Despite piracy, digital music sales catch up to CDs

While the music industry still struggles with online piracy, new reports show that the combination of music downloads and streaming subscriptions have brought online purchases on par with physical sales for the first time.

Stephen Brashear/AP Images for T-Mobile
File - T-Mobile CEO John Legere introduces Music Freedom which allows customers to stream all the music they want from all the most popular music streaming services without ever hitting their high-speed 4G LTE data during the T-Mobile Un-carrier event.

Digital delivery of music caught up with physical formats like CDs as a money stream for the first time last year, the trade association IFPI said on Tuesday.

It came, however, as overall global sales of $14.97 billion fell marginally from 2013.

Piracy and free Internet sites remain a huge problem for an industry still reeling from the impact of turning music into digital form, which encouraged copying, bootlegs and free music sites, and led to a collapse in sales from $40 billion in 1999.

IFPI, the International Federation of the Phonographic Industry, said in an annual report, that while revenues were down 0.4 percent in 2014 from the previous year, digital formats, including streaming and downloads, had finally caught up with physical formats, with each accounting for about 46 percent of the market. Performance rights and film and related revenues made up the balance.

"We have overall a positive picture, with the biggest market, the U.S., growing and the third biggest market in the world, Germany, growing as well," Edgar Berger, chairman and CEO international of Sony Music Entertainment, said at a news conference.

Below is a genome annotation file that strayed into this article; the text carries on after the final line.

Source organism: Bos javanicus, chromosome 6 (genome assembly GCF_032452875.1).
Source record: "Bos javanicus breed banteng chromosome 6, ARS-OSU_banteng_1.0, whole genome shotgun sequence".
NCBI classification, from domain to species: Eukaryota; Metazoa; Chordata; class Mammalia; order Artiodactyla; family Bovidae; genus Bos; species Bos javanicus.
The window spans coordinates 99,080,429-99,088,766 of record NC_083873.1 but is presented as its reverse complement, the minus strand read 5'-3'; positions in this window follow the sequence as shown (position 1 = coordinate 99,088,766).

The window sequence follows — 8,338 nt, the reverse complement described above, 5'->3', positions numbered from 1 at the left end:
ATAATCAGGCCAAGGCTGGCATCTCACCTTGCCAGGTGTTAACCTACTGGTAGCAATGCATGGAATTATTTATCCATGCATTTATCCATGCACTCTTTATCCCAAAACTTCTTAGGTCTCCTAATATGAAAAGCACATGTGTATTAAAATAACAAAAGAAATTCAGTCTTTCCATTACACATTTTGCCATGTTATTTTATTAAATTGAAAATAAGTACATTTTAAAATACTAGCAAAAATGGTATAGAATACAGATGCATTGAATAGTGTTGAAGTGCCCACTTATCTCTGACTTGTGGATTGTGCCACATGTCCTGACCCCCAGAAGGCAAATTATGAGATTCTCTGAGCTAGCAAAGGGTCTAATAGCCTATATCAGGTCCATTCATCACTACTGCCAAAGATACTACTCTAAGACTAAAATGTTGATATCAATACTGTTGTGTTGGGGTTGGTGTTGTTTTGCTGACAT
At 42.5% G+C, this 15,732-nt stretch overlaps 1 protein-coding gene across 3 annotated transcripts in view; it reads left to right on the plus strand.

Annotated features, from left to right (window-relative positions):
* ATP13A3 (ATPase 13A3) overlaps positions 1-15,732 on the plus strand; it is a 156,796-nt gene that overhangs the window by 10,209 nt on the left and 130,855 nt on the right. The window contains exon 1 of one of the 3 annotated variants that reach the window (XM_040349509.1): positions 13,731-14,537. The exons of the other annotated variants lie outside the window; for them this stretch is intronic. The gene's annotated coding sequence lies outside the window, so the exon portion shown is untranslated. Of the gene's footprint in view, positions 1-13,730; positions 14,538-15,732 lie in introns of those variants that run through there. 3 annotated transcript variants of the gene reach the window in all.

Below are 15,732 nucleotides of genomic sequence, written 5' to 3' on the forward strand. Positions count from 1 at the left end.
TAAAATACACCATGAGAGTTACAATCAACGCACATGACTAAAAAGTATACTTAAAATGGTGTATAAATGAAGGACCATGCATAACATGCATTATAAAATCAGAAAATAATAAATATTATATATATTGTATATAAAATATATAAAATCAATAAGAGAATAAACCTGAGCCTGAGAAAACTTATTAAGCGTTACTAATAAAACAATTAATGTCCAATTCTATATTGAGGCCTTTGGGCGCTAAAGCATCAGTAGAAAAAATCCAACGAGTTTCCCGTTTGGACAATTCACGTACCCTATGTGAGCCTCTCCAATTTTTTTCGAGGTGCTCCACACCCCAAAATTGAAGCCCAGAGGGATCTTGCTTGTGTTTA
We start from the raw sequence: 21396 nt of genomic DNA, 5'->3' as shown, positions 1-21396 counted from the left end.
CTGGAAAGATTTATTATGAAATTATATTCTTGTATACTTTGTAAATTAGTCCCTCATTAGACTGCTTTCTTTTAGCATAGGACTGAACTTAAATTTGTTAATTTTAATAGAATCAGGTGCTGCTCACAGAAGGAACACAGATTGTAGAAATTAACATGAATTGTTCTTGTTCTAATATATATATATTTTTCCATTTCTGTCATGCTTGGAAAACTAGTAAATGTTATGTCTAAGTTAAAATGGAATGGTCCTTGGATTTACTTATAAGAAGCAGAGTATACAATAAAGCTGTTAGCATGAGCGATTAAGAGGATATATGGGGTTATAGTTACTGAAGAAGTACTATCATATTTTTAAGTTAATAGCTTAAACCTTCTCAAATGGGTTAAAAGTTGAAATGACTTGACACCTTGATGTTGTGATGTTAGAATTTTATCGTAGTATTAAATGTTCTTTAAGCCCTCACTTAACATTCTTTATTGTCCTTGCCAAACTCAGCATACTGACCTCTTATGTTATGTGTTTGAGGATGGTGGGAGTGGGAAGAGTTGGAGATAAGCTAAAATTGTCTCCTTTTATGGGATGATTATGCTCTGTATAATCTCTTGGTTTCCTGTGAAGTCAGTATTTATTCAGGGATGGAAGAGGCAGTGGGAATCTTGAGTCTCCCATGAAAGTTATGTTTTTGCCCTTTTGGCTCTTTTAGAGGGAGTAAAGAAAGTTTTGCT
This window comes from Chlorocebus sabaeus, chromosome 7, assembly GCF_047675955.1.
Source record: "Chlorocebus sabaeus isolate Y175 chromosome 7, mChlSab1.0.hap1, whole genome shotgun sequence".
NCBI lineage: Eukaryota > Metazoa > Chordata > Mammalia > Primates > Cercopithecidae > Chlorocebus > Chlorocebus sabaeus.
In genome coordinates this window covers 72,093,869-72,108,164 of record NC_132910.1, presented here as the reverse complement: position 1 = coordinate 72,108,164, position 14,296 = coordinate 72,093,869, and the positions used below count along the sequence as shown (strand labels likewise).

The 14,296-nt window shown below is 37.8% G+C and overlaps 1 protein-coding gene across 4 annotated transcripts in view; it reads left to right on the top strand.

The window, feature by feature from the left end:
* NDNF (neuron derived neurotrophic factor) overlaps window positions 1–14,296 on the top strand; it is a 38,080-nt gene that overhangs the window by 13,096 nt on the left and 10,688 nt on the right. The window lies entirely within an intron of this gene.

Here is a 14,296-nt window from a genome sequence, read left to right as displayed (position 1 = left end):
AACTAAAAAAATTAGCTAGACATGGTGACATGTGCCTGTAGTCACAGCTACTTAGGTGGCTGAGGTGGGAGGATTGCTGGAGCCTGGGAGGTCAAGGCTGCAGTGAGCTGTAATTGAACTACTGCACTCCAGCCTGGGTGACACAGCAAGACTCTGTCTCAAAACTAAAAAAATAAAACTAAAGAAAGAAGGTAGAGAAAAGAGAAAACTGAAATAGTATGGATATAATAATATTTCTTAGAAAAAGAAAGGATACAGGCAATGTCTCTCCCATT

"If we keep the current trajectory the industry will inevitably grow," he said, adding his view that paid subscriptions to streaming services "will be the predominant performer."

But the IFPI also noted some dark clouds ahead for the industry, including the impact of free delivery of music over Internet sites such as YouTube and, and the desire of Chinese consumers to get their music for free.

The industry group said it was pushing for legal changes to be made in Europe, and eventually elsewhere, so that YouTube, dailymotion and others could no longer contend they are "safe harbors," immune from copyright violation because users post music and other content themselves.

"Companies that play the role of distributing, monetising, promoting don't belong in the 'safe harbors'," IFPI chief executive Frances Moore said.

She noted that streaming sites such as Spotify and Deezer which pay the industry for music rights had contributed some $1.6 billion in revenues on the basis of having about 140 million users while the free Internet sites, with a billion users, paid something over $641 million.

Berger said there was a "a piracy issue that needs to be fought in China," adding without piracy instead of ranking in 19th place globally for music revenues, it would be in the top five.

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